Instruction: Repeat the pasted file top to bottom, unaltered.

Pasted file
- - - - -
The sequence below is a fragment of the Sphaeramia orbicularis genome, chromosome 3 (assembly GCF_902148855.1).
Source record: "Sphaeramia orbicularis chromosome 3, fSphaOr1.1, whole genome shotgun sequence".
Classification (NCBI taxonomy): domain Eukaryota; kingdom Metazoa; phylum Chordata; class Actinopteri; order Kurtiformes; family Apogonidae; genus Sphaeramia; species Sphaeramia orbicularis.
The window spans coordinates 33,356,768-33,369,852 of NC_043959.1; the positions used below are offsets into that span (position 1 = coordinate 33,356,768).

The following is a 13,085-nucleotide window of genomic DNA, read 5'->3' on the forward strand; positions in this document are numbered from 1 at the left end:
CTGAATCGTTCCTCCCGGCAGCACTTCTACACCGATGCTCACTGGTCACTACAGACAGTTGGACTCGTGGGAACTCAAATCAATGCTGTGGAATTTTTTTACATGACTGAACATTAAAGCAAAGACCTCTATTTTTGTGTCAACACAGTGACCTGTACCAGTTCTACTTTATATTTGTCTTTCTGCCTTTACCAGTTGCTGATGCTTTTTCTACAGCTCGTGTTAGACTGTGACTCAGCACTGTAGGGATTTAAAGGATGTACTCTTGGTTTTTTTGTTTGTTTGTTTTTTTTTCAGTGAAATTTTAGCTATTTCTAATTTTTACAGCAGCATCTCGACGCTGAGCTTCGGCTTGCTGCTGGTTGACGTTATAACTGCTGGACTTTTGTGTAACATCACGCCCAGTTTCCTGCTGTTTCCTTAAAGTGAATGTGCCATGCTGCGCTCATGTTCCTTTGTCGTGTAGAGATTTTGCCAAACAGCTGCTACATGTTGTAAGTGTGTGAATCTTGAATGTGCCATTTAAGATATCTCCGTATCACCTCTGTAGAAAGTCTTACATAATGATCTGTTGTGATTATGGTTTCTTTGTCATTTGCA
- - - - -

The sequence below is a fragment of the Sphaeramia orbicularis genome, chromosome 3 (assembly GCF_902148855.1).
Source record: "Sphaeramia orbicularis chromosome 3, fSphaOr1.1, whole genome shotgun sequence".
Classification (NCBI taxonomy): domain Eukaryota; kingdom Metazoa; phylum Chordata; class Actinopteri; order Kurtiformes; family Apogonidae; genus Sphaeramia; species Sphaeramia orbicularis.
The window spans coordinates 33,356,768-33,369,852 of NC_043959.1; the positions used below are offsets into that span (position 1 = coordinate 33,356,768).

The following is a 13,085-nucleotide window of genomic DNA, read 5'->3' on the forward strand; positions in this document are numbered from 1 at the left end:
CTGAATCGTTCCTCCCGGCAGCACTTCTACACCGATGCTCACTGGTCACTACAGACAGTTGGACTCGTGGGAACTCAAATCAATGCTGTGGAATTTTTTTACATGACTGAACATTAAAGCAAAGACCTCTATTTTTGTGTCAACACAGTGACCTGTACCAGTTCTACTTTATATTTGTCTTTCTGCCTTTACCAGTTGCTGATGCTTTTTCTACAGCTCGTGTTAGACTGTGACTCAGCACTGTAGGGATTTAAAGGATGTACTCTTGGTTTTTTTGTTTGTTTGTTTTTTTTTCAGTGAAATTTTAGCTATTTCTAATTTTTACAGCAGCATCTCGACGCTGAGCTTCGGCTTGCTGCTGGTTGACGTTATAACTGCTGGACTTTTGTGTAACATCACGCCCAGTTTCCTGCTGTTTCCTTAAAGTGAATGTGCCATGCTGCGCTCATGTTCCTTTGTCGTGTAGAGATTTTGCCAAACAGCTGCTACATGTTGTAAGTGTGTGAATCTTGAATGTGCCATTTAAGATATCTCCGTATCACCTCTGTAGAAAGTCTTACATAATGATCTGTTGTGATTATGGTTTCTTTGTCATTTGCA